Although the FCC database does not list phones by model number, there are certain non-government Web sites such as www.cnet.com that provide information on SAR from specific models of mobile phones. However, the FCC has not reviewed these sites for accuracy and makes no guarantees with respect to them. In addition to these sites, some mobile phone manufacturers make this information available at their own Web sites. Also, phones certified by the Cellular Telecommunications and Internet Association (CTIA) are now required to provide this information to consumers in the instructional materials that come with the phones.
If you want additional consumer information on safety of cell phones and other transmitting devices please consult the information available below at this Web site. In particular, you may wish to read or download our OET Bulletin 56 (see "OET RF Safety Bulletins" listing) entitled: "Questions and Answers about Biological Effects and Potential Hazards of Radiofrequency Electromagnetic Fields." If you have any problems or additional questions you may contact us at: firstname.lastname@example.org or you may call: 1-888-225-5322. You may also wish to consult a consumer update on mobile phone safety published by the U.S. Food and Drug Administration (FDA) that can be found at: FDA Radiation-Emitting Products Page. (Back to Index)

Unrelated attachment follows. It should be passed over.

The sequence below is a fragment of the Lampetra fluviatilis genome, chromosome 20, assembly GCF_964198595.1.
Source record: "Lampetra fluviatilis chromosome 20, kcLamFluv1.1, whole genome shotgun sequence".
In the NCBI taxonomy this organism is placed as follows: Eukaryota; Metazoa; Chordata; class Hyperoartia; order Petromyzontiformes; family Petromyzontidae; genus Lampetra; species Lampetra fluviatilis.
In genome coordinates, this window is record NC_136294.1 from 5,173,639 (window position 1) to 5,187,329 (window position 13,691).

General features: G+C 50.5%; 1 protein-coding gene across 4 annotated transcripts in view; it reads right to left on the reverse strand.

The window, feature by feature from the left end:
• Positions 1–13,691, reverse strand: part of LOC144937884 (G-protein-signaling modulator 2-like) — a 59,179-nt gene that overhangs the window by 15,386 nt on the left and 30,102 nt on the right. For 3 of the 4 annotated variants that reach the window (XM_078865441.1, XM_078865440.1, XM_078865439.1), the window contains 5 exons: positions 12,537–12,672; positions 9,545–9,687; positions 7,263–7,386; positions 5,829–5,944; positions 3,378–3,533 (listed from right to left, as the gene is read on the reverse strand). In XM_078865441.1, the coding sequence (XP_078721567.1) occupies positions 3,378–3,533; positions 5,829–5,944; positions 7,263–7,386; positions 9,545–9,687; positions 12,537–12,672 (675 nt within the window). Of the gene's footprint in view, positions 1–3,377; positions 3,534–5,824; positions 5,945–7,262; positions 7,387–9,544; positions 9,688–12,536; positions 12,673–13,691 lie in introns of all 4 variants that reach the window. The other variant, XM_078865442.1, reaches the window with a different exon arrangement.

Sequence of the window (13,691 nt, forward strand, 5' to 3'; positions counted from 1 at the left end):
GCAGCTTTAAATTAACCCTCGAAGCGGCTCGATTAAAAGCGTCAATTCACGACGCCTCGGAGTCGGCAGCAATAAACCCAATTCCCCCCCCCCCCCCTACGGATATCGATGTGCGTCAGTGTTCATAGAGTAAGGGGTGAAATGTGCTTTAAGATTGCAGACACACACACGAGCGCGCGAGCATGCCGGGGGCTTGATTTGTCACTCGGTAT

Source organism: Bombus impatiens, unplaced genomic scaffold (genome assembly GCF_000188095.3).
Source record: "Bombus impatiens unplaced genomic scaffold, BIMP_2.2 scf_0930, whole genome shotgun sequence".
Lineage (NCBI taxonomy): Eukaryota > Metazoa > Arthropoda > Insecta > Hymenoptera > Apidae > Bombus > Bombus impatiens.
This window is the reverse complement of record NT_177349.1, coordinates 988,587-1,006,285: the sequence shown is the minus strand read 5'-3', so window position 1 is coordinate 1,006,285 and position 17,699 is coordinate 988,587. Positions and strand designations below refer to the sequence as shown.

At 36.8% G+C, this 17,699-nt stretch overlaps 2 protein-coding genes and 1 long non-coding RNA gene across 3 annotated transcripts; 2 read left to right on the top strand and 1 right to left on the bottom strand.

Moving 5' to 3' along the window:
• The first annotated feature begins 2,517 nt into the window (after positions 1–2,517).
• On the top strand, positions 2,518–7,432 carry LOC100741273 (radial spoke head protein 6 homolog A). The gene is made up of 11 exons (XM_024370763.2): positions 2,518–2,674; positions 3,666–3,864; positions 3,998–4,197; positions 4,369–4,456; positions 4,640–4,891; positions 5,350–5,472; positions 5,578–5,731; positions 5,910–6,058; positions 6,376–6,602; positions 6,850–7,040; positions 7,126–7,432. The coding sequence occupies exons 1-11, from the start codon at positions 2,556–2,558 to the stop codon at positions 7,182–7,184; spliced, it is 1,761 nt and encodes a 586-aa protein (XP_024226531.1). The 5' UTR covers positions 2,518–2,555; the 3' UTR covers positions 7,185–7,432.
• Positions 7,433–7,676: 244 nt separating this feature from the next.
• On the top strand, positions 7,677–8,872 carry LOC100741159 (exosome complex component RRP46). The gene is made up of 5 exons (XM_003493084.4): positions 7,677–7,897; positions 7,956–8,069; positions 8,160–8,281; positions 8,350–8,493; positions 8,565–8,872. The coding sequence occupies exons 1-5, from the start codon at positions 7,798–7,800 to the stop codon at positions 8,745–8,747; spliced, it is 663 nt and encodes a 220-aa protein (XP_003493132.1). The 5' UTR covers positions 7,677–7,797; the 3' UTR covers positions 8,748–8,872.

"Hands-free" kits with ear pieces can be used with cell phones for convenience and comfort. In addition, because the phone, which is the source of the RF emissions, will not be placed against the head, absorption of RF energy in the head will be reduced. Therefore, it is true that use of an ear piece connected to a mobile phone will significantly reduce the rate of energy absorption (or "SAR") in the user's head. On the other hand, if the phone is mounted against the waist or other part of the body during use, then that part of the body will absorb RF energy. Even so, mobile phones marketed in the U.S. are required to meet safety limit requirements regardless of whether they are used against the head or against the body. So either configuration should result in compliance with the safety limit. Note that hands-free devices using “Bluetooth” technology also include a wireless transmitter; however, the Bluetooth transmitter operates at a much lower power than the cell phone.